“Mom, you’re like the Grinch when you drive,” one of my girls said the other day after she heard me commenting out loud about a driver’s lack of turn signal usage. I had to admit she was right. Every yogi has his or her obstacles on the journey to becoming kinder, and my own manifest in the form of fellow drivers on the roadway driving erratically, talking on their phones, failing to use turn signals and traveling 30 mph in a 35 mph zone. Whoa, that is a whole lot of judgment on my part, isn’t it? While I can practice kindness with ease at the grocery store and workplace, the road somehow brings out the worst in me. A recent low point: my impatient drive behind a slow-moving Subaru Forrester, which I followed for what seemed like an interminable slow drive while complaining to myself, until we arrived at … the yoga studio.
My brand of road rage is easy to hold on to because it is of the silent sort: I pass judgment in the safety of my vehicle, where no one can hear me. But part of me knows that even if no one can hear, my judgmental and cranky commentary is sending negative energy out into the world. Even worse — it is doing nothing to improve anyone’s driving quality, including my own.
Recently, I’ve been reading quite a few books about the philosophy behind the physical practice of yoga. Many of us come to yoga for what it promises to do for us: a calmer mind, less aches and pains, and a healthier body. But did you know there is a whole philosophy behind yoga which offers – and expects – much more of the practitioner?
One of the key parts of living karma yoga is not just uttering “namaste” — which means I bow to the divine in you — but living it. As such, yogis commit to treating everyone they come into contact with as an equal, with love and respect. This is, admittedly, a huge challenge. Consider how hard it is to treat our loved ones well all the time, and now imagine treating those you don’t like (and perhaps even severely dislike) well. All the time. Yeah, makes me want to give up, too.
But time and time again I return to this challenge because I believe it is a worthwhile one. There are no promises as to how quickly this journey will take, but over time, I will hopefully build habits which will make me kinder toward others.
That day in the car, my daughter noticed what she had had made me think, so she added, “don’t worry, Mom — the Grinch learns and gets nicer in the end.” And yes, this Grinch is indeed learning and becoming nicer to the other souls behind the wheel out there, one day at a time. But the journey is long, so I am jump starting it with the Roadway Karma Challenge.
Inspired to create change for myself on the road, I wrote up a list of reminders to help me undo my bad habits behind the wheel. Maybe you’ll enjoy pondering some of these on your next drive as well:
- I love to drive. When I am behind the wheel, I generally enjoy it, and have trouble understanding why so many people would rather do anything but drive. This is the perfect opportunity to remind myself that we are not all the same, and that is a wonderful thing.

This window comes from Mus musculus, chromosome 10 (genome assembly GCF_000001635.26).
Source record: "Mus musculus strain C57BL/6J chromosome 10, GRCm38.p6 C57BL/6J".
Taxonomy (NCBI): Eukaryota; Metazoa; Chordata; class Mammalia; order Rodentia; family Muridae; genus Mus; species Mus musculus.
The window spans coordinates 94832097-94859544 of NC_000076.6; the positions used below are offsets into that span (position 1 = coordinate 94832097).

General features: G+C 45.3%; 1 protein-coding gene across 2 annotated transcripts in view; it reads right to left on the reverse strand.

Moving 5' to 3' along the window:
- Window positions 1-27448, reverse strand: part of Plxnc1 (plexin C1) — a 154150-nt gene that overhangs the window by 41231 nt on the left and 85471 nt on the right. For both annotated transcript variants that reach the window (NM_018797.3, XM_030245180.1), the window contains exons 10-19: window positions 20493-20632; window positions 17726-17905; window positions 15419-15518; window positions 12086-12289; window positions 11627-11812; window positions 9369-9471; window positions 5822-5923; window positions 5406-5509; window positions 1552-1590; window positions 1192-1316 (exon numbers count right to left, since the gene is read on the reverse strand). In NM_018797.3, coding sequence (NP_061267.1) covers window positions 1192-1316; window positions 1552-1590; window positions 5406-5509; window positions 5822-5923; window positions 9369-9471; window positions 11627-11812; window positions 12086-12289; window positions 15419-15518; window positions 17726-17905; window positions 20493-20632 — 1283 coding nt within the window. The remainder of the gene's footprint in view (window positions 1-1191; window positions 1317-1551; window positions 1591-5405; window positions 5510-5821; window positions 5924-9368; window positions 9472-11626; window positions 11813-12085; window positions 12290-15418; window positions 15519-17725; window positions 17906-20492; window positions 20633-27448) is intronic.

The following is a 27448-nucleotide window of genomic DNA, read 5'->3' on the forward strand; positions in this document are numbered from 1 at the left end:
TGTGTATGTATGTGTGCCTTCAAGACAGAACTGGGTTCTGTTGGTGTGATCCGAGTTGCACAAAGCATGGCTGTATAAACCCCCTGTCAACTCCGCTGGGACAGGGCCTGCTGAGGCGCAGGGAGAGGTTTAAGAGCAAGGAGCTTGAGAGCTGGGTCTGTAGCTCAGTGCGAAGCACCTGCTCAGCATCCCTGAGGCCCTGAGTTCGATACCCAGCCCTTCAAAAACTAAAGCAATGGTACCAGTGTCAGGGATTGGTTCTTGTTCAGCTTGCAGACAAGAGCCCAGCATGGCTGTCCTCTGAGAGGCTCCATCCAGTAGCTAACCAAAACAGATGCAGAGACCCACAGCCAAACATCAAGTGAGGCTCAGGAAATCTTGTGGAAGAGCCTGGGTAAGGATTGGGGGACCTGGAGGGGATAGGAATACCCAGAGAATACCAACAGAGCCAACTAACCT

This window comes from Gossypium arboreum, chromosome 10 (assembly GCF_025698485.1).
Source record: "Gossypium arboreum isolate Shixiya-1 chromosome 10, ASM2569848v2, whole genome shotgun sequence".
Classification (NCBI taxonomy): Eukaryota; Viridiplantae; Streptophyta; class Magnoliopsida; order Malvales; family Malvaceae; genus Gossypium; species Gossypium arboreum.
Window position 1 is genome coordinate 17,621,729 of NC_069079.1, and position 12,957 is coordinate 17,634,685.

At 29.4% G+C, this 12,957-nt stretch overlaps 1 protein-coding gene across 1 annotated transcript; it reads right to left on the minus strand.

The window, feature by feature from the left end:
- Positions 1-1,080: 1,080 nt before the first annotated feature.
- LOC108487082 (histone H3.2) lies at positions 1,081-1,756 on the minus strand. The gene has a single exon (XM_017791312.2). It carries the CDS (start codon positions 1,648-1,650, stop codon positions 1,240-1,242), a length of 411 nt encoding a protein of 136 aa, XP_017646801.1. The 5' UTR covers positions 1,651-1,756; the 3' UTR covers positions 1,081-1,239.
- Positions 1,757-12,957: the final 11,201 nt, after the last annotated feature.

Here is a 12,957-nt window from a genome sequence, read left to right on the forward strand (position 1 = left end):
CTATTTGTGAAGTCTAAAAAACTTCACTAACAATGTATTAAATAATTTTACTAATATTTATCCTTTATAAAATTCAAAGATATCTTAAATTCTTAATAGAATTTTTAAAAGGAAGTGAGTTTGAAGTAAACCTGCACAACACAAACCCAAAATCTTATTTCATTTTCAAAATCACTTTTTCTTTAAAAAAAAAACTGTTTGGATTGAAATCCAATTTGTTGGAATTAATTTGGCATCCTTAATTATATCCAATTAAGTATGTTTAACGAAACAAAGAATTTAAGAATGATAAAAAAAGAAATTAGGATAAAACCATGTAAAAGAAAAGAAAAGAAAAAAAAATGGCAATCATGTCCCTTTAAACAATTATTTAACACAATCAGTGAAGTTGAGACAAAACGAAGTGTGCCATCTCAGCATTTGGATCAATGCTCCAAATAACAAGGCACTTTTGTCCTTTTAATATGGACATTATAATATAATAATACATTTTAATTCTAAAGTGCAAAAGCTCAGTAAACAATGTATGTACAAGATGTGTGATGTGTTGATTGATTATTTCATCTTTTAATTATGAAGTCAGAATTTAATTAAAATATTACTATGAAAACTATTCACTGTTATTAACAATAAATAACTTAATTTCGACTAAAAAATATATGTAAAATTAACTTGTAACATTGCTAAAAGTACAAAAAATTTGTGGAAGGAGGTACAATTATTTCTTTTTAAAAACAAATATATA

- When I am in the micro-universe that is my car, listening to my own music or interacting with my children, it is easy to make up stories. Is everyone else deliberately being rude and impeding my journey with their driving? Probably not. There is no way I can know what is going on in each person’s car. I can’t really communicate with other cars to ask just what they are up to and why. The methods of car-to-car communication I learned (turn signals, mostly) don’t always work. The bad driver I am frustrated over could have just gotten terrible news, or be the victim of abuse, or be in the midst of a foreclosure. In the case of drivers especially, we never know what is going on in other people’s lives, or what kind of battles they are fighting. Resisting the temptation to invent what is motivating other people behind the wheel can save us from becoming unnecessarily annoyed and aggressive.
- Not everyone on the road is as comfortable behind the wheel as I am. People in small cars may fear big trucks, people with poor vision may be nervous and thus slower behind the wheel, new drivers may seem erratic as they develop confidence in a vehicle, and yes – a parent may be distracted by demanding children in his or her car. Just as in life, you cannot change others’ behavior, only your own. Reacting compassionately, and maintaining awareness of other cars, is our best bet in almost any frustrating driving situation.
The Roadway Karma Challenge is on. As I head out onto the roads from now on, I’ll be trying to improve the ways in which I interact with other drivers. I know it won’t be easy, but at least I’ll give it a good try. Every car holds a soul in it which is just as worthy as mine, and that which is divine in me is most certainly divine in the other driver. Namaste, fellow drivers…and please don’t text and drive.